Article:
Outside 69A, Murdoch is surreptitiously guarding the street wares. Apparently, he likes mushrooms, tomatoes, and cucumber, which is unusual for cats. He’s pretty good at jumping out and scaring the customers too.
Visitors to Great Britain will agree that it is a nation of shopkeepers. As fashion brings back the wardrobes of the 1950’s, 60’s and 80’s Liverpool has capitalised on this revival scene. It has a good selection of quality thrift shops and original antique stores, as well as an annual vintage fair. I wanted to explore two areas that have been given a new lease of life: first the student village area of Ropewalks, on the edge of the city centre and then the uber-hipster Baltic Triangle area, an old industrial quarter opposite the Albert Docks.
69A have flogged their wares in a couple of different central Liverpool locations successfully since 1977. They are still going strong in their current spot on XXX st, despite competition from online shopping and high streets full of charity shops. Inside it was a mystery tour of magical proportions, you never knew what you might find. The nice aspect of this emporium was that it looked curated, items were orderly and nicely displayed. In the centre were large globe lights illuminating big Buddhas and mature cheese plants. Even the greenery was retro 70’s. The old curiosity shop had a wealth of stock, from vinyl to cameras via rolling pins. I loved the feeling of cared for nostalgia; it wasn’t one of those soulless modern recycling centres, it was a home for once loved items, looking for new owners.
Up and around the corner was Pop Boutique. This is a nice store which had a retro vibe rather than second hand. Their clothes seemed to be either brand new but made in a vintage style, or they had made new items from old fabrics. The interior was decorated with recycled and reclaimed wood and light furnishings, which made it unique. Established in 1985, the small chain has grown from early beginnings as a market stall to several stores. They have a policy of not letting any garments going to waste, which I fully supported. They also championed other independent retailers in the Ropewalks area, encouraging customers to eat and drink in their neighbour’s establishments. How very old fashioned of them.
Cow is situated further along Bold Street from Pop Boutique. This is vintage given the full modern twist. The store was super funky and fresh, not like any vintage store I had been in before. There was no need to rummage, the interior was white, bright, and featured orderly displays. I loved the fact that their items were all handpicked and presented in a contemporary high street style. Finally! Ironically they were offering the latest trend of 90’s shell suits; at the peak of their popularity, Liverpudlians were constantly ridiculed for wearing them. Now they are back in fashion and Cow has milked it. What a clever Cow.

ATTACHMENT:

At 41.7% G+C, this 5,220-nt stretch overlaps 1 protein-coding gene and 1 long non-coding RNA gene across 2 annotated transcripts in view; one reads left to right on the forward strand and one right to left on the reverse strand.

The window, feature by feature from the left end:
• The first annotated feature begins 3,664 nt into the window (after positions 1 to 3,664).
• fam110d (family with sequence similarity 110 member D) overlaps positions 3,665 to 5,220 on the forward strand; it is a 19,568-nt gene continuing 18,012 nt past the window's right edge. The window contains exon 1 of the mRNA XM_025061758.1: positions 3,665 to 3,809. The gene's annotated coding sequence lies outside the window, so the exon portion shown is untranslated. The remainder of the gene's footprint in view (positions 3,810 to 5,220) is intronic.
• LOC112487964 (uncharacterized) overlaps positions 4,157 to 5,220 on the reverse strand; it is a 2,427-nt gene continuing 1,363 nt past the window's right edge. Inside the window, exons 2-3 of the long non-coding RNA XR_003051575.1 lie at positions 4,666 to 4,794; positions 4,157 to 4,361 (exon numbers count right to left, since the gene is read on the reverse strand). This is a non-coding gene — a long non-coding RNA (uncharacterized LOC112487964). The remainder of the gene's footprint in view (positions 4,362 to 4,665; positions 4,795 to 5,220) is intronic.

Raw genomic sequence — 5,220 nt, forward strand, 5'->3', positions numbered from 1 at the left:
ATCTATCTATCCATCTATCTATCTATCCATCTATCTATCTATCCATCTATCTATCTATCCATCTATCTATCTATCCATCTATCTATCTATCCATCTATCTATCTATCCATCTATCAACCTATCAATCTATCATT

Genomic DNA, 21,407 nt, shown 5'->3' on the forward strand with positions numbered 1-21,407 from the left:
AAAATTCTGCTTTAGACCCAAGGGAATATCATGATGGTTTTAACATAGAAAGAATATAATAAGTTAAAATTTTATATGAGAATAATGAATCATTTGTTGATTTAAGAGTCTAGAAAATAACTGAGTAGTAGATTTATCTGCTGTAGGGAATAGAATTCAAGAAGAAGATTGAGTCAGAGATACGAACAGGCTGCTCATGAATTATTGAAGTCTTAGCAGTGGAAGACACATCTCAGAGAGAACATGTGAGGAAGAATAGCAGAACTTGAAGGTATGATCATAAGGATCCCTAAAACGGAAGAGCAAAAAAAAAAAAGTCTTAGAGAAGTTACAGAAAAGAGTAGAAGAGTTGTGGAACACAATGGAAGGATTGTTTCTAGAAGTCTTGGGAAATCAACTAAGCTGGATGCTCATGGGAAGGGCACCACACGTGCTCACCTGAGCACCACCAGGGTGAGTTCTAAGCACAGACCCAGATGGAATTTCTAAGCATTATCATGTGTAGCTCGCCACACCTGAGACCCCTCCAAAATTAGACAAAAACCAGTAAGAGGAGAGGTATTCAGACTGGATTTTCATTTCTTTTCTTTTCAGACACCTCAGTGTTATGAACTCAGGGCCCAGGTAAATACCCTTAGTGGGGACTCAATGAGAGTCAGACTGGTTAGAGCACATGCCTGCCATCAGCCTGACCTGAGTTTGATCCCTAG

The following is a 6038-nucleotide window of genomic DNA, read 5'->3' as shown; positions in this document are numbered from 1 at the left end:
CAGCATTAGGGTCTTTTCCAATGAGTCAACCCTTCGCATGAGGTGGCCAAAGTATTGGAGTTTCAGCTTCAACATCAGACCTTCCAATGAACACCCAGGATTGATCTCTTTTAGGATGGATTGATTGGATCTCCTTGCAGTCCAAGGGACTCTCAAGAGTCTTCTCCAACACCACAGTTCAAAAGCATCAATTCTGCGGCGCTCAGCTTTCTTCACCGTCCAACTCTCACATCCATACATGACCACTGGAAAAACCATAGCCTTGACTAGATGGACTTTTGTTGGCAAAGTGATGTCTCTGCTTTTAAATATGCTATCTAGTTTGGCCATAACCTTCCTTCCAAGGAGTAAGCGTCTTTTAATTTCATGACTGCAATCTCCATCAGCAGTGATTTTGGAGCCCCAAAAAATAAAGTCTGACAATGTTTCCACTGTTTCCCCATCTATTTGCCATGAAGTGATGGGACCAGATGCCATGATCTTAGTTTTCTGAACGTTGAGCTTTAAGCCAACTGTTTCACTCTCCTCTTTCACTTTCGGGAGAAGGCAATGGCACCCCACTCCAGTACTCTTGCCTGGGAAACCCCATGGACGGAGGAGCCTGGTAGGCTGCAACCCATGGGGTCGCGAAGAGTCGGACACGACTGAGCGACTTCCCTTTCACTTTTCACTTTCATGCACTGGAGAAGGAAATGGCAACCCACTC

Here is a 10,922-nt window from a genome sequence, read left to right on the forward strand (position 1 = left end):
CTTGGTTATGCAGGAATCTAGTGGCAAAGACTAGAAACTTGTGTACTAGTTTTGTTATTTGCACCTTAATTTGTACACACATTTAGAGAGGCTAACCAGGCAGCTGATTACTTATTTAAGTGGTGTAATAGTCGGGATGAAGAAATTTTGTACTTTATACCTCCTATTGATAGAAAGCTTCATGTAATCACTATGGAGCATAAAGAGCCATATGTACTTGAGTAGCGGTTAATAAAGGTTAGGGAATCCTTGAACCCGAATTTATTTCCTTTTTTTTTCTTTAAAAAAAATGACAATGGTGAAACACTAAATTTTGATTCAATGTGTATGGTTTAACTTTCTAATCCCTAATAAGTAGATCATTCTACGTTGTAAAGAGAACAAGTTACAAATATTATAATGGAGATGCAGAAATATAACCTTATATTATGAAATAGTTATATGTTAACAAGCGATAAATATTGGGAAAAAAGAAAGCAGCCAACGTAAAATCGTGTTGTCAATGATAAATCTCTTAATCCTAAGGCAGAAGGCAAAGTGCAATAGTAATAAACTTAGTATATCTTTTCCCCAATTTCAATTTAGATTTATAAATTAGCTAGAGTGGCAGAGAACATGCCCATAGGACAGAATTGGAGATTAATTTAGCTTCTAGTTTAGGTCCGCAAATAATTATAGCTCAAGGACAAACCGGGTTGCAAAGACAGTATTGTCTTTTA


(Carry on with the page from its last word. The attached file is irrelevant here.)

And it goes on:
Over in the Baltic triangle area, I went on quite a ‘stumbled upon’ adventure. It’s an area full of creative hubs, indoor festival spaces and pop-up shops in amongst old beer factories, car washes, and skate parks.
I entered the seemingly abandoned red brick factory building and was greeted with a microcosm of activity. There was second-hand furniture for sale and a cute wine bar with people enjoying a nice Friday afternoon drink. In the former delivery area of Cain’s brewery building was a little collective of activity, bringing life into this previous deserted piece of Liverpool’s history. Built in 1858 it has stood empty since 2013 waiting for a new lease of life, which currently seems to be this little cool hideaway collective. With the hipster revival and gritty, urban setting I sure hope it continues to grow in an eclectic manner.
Over the street, I managed to catch a glimpse of the Baltic Market, an indoor ‘street’ eating experience, based on the Asian template of small stalls around some free for all seating. There was a wide range of cuisines, a full bar (with craft beer of course!) and a space for some dancing. The force behind the market was a collective that supported independent businesses and wanted to break the monotony of chain stores dominating British shops and food outlet choices. Unfortunately, I was there a little too early to grab a bite as the culinary creatives were just setting up. Dang.
To make up for bad timing I ventured out further to find the Baltic Bakehouse, voted one of the top twenty bakeries in the UK by a national newspaper. That’s one mighty fine accolade. They pride themselves in slow food, taking up to 72 hours to produce their signature breads. I wanted to try some of their pastries, in particular, the lemon curd doughnuts. But I was out of luck again, they had completely sold out of everything. Yep, the cupboard was bare. Double dang.
Walking around and investigating both areas I definitely got to feel the vibes. Liverpool has embraced counter culture chic and put itself on the map as one of the most forward thinking cities. I found it so interesting to look around and investigate the Baltic Triangle and Ropewalks area because they were saturated in character and innovation. Some famous Liverpudlian residents once talked about a revolution. I think with the mindsets of the independent retailers and Murdoch on your side, it’s gonna be, alright.
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